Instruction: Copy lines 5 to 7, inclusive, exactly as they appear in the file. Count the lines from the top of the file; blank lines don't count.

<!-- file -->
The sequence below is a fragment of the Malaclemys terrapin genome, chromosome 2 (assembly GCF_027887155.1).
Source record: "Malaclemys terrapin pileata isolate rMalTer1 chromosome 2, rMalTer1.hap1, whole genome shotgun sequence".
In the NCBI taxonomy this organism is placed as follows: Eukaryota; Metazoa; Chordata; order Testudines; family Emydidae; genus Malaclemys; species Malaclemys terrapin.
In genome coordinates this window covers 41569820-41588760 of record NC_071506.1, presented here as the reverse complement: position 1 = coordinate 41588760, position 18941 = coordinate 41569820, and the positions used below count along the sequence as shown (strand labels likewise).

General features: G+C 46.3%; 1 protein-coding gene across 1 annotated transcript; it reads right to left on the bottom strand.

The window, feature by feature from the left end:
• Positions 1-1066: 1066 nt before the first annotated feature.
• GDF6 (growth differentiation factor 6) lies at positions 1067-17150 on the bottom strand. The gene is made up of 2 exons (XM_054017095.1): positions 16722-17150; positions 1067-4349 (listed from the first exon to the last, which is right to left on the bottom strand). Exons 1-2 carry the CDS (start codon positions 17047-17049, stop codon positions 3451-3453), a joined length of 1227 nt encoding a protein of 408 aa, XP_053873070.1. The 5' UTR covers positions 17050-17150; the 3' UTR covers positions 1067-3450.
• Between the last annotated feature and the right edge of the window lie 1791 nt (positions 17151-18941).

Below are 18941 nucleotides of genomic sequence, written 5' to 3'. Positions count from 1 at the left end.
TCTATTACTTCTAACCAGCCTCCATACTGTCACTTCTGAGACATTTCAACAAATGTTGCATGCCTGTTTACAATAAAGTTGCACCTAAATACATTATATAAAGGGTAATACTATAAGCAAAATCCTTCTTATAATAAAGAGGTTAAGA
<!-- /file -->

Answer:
General features: G+C 46.3%; 1 protein-coding gene across 1 annotated transcript; it reads right to left on the bottom strand.

The window, feature by feature from the left end:
• Positions 1-1066: 1066 nt before the first annotated feature.